Can You Paint Tiles With Chalk Paint?

Wanting to paint your tiles? Maybe you’re thinking of using chalk paint, but is this even possible? Can you paint tiles with chalk paint? So many questions, well I have answered them for you. I got some tile, grabbed a tin of chalk paint and did some testing. Read on to see my results.

Priming The Tile

So the first part of this test will show us whether primer is important when paint tile with chalk paint. I used some Zinsser bull’s eye 123 on one half of my tile. 123 is a really good primer from Zinsser and is what they themselves recommend for tile, to find out more about Zinsser primers why not read my Which Zinsser Primer to Use article.

Priming One Side Of The Tile With Zinsser Bulls Eye
Priming One Side Of The Tile With Zinsser Bulls Eye

I will be using a grey primer so it is a close match to the grey chalk paint I will be using. This will just help the colours match better and not require as many coats. If you cant get a close match in primer don’t worry, it just means you may need an extra coat of chalk paint.

One Side Primed
One Side Primed

Now I have primed one side of the tile. On the other half, I will just paint the chalk paint straight onto the tile with no primer.

Painting the Tile With Chalk Paint

The chalk paint went onto the tile really easily. It also covered really well, even with such a drastic colour change. The chalk paint I was using for this was Rustoleum chalk paint.

The Non primed side painted with chalk paint
The Non-primed side painted with chalk paint

I painted the non-primed side with a brush, then I will paint the primed side with a roller. This is just to give you an idea of the different finishes you will achieve by either using a brush or roller.

The Primed Side Has Now Been Painted Using A Roller
The Primed Side Has Now Been Painted Using A Roller

So with the brush, it is hard not to end up with visible brush lines. Whereas with the roller you end up with that bubbly roller texture you always seem to get, you know the one I mean.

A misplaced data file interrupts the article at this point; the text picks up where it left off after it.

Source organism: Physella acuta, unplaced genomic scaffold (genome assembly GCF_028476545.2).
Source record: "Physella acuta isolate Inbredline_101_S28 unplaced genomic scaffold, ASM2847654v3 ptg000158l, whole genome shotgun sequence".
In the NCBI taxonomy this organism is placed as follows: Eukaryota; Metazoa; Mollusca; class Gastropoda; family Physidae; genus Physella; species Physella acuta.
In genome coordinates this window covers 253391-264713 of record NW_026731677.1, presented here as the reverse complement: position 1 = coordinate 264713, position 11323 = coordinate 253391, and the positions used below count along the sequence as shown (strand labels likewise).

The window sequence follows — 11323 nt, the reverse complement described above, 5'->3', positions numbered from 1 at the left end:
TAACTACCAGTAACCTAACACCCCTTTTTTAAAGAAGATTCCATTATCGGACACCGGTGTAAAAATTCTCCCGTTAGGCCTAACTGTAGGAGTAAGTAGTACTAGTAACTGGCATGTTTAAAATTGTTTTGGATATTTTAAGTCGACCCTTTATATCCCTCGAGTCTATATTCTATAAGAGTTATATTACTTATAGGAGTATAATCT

Both Sides Once Dry
Both Sides Once Dry

Here we have the tile once it has been left around a week to fully cure. The roller was used on the left-hand part and a chalk paintbrush on the right. There are actually more lines in the brushed side than it looks like here, my camera just didn’t pick them up too well for whatever reason.

So both sides have been painted with chalk paint and the paint has gone on really well, the next big test is how well the paint has stuck to the tile.

Scratch Testing The Tile

This is the real test. We now know that the paint will go onto the tile easily, but has it stuck? This is the big problem with painting tiles due to how shiny the surface is. A general rule of thumb to follow when decorating is that when something has a shiny surface it is going to be difficult for paint to have anything to stick to. So let’s find out how our primer and un-primed tile got on.

For the scratch test, I will use some rough-cut timber and run it harshly across the surface of the paint. This is the same method I use in all my scratch tests.

I feel that rough cut c16 timber is a good test medium as it is not too hard but not too soft. If I used something really hard like metal then not much would stand up to it and the test would be pointless.

On the other hand, if I used something too soft it would never scratch anything and again it would be pointless.

The Result of the Scratch Test
The Result of the Scratch Test

You can see big scratches on both sides, which is always likely when painting tile. What really stands out however is how much better the primed side has done than the non-primed side.

If you are going to paint your tiles with chalk paint I would definitely recommend using a primer like Zinsser 123 before painting!

Water Based
Zinsser 123 Bulls Eye Primer/Sealer Paint 1 Litre
£16.50
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10/20/2021 01:08 am GMT
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Sam Wood

Wood by name, wood by nature. I am a fully qualified, time-served, award-winning joiner with an NVQ Level 3 in Carpentry and Joinery as well as an HNC in Construction. Beyond my joinery qualifications, I have also earned a degree in building surveying. I believe these qualifications make me perfectly positioned to provide expert advice on many different areas of DIY as well as share all of the tips I have picked up in over a decade working on building sites!

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